They won't know that it's you immediately, but they can find out which ISP owns the address and send a threat to them to pass along to you. Your ISP will know who to blame for the offense since they have a record of which IP address was issued to you at a given moment and the behavior associated with it.

While following an IP address related to illicit behavior can eventually lead to someone learning the identity and address of the person behind the computer, this is not information your ISP will give out easily. Most internet service providers adhere to tight privacy rules, thus the average person requesting the information is unlikely to be successful.

2. Marketing Reasons

An IP address can be traced back to a specific individual in some legal proceedings. However, when it comes to marketing purposes, IP tracking is more anonymousous. Marketing and analytics tools can track the location of IP addresses and send such information to website owners.

As a result, when your IP address connects to a server to access a specific website, the website can determine where the visitor is coming from. That information can be used to customize the page you are viewing in real-time.

Furthermore, such data will be preserved and made available to the website owner via tools such as Google Analytics. They won't know your name or address, but they will be able to see that they have a website visitor from your city.

If the website employs cookies, which are data packets that track and collect additional information about your website usage, they will be able to link your info to your other data.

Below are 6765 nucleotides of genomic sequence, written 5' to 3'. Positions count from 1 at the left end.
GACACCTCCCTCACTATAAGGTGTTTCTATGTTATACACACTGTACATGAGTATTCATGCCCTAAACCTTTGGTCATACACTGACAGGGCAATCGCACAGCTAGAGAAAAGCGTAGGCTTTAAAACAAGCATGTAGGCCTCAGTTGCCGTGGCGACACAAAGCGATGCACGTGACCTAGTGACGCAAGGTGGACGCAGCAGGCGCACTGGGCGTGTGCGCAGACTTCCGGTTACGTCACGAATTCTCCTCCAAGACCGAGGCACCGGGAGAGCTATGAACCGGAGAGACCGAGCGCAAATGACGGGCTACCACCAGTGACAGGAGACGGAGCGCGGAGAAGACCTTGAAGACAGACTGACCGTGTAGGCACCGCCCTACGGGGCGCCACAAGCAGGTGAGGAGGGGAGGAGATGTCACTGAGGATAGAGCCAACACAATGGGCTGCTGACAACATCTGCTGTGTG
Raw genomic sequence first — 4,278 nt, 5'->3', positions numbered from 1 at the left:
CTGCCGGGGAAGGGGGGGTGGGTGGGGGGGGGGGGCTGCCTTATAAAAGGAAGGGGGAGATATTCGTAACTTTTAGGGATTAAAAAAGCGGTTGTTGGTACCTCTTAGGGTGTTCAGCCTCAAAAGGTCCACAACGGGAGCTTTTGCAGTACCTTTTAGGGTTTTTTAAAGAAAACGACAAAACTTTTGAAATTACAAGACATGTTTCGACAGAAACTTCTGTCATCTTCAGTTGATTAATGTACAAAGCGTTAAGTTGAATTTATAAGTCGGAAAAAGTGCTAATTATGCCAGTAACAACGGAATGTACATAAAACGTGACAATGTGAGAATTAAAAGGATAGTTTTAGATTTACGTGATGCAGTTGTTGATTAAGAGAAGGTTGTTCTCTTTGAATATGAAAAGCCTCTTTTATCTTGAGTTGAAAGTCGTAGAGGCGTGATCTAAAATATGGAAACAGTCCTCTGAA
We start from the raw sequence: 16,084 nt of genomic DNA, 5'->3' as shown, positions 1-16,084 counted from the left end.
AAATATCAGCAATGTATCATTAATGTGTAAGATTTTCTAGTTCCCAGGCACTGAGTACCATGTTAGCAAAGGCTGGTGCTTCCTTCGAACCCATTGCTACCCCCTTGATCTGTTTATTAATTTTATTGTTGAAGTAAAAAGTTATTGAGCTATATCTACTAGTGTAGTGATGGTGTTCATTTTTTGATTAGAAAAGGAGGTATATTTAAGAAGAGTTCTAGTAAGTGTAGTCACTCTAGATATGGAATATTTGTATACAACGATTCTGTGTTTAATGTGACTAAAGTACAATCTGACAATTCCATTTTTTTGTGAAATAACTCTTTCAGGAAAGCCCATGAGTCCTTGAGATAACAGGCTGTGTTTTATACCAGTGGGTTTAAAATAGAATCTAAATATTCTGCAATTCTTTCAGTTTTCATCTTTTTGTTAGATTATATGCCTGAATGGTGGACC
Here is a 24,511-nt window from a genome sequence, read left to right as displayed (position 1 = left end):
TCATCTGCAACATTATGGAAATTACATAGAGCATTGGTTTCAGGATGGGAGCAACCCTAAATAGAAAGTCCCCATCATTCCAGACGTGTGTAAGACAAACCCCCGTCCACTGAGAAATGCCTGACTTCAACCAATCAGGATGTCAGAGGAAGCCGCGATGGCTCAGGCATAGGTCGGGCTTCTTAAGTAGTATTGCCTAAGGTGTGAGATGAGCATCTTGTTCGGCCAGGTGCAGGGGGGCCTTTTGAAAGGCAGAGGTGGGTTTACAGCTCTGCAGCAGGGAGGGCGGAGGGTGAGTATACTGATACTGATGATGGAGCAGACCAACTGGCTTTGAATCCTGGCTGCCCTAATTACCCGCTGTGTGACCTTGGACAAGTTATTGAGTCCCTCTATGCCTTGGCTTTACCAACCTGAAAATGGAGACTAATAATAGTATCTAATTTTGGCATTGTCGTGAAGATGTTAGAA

Cookies track your internet activity, so if you notice adverts for websites you've visited before following you across the web, that's because cookies are tracking your internet activity. While your IP address provides information about your location, cookies provide websites and advertisers with more particular information about your online behavior.

3. Scam Detection

Many credit card providers and eCommerce sites now employ security technologies to detect potentially fraudulent payments. If a major purchase is made, the software might flag it for evaluation before it is completed. If the purchase is coming from a place other than the one where the credit card owner resides, they may contact the owner before processing it.

In this situation, IP address tracking will not identify you as an individual, but it will assist firms in learning vital information about you depending on your location. Because IP addresses give broad geographical data, they can assist protect you, your credit card company, and the companies with whom you do business from expensive fraudulent purchases.


While it’s completely possible for the police or other law enforcement to track your location using your IP address, they’re not likely to do this unless they feel that they have reason to.

For example, if you’re committing crimes online, it’s likely that law enforcement will try to track you using your IP address. If you’re a normal, law-abiding citizen, then you needn’t worry. Unless you have concerns about scam detection or targeted ads, then this isn’t something you need to worry about.

To protect your IP address, we recommend using a secure VPN or browser, such as Tor.